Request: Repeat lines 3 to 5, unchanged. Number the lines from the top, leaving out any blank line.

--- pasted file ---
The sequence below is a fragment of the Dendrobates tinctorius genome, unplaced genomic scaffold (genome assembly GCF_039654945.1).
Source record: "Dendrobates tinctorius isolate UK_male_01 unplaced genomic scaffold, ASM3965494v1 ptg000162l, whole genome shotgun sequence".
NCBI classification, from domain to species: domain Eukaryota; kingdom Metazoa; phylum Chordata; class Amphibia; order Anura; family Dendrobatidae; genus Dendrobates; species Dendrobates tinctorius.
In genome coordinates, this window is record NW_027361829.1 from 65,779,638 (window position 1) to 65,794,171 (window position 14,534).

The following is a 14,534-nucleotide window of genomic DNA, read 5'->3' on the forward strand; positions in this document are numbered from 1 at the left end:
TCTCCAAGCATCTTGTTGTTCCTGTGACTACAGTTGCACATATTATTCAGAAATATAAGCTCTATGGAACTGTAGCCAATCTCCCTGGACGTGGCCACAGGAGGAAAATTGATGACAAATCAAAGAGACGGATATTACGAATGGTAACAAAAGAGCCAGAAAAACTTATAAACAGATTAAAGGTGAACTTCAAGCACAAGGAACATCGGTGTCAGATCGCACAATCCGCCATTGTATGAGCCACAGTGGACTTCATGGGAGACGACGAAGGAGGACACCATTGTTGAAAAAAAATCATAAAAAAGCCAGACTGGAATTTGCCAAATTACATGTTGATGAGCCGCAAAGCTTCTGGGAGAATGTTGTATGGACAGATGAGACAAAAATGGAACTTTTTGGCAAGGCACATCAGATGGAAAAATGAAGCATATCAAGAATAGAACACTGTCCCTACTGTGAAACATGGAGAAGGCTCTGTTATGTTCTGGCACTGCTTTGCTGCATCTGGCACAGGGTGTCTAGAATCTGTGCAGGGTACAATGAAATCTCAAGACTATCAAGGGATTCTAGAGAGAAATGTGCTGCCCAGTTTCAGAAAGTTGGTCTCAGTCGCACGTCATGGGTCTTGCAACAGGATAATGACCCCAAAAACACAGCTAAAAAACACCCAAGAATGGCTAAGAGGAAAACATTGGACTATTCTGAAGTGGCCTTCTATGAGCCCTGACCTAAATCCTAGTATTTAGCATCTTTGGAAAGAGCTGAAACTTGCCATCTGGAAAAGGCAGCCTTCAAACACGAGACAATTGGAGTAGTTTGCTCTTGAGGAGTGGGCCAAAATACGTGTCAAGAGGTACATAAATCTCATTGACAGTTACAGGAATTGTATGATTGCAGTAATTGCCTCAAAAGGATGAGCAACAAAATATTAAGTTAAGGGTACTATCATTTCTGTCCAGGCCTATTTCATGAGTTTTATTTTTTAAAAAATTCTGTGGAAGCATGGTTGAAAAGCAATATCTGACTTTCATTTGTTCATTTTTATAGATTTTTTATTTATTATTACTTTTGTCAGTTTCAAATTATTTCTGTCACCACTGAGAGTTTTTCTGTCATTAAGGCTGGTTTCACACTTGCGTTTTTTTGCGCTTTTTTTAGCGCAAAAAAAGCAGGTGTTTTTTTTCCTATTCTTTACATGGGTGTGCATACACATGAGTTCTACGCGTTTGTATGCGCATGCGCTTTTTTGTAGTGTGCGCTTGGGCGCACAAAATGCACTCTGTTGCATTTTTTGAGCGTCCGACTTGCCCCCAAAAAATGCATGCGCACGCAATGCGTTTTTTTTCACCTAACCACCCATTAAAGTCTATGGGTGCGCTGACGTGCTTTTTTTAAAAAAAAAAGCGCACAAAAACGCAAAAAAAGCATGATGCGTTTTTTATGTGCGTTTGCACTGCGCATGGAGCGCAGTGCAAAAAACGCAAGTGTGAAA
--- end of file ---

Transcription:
NCBI classification, from domain to species: domain Eukaryota; kingdom Metazoa; phylum Chordata; class Amphibia; order Anura; family Dendrobatidae; genus Dendrobates; species Dendrobates tinctorius.
In genome coordinates, this window is record NW_027361829.1 from 65,779,638 (window position 1) to 65,794,171 (window position 14,534).

The following is a 14,534-nucleotide window of genomic DNA, read 5'->3' on the forward strand; positions in this document are numbered from 1 at the left end: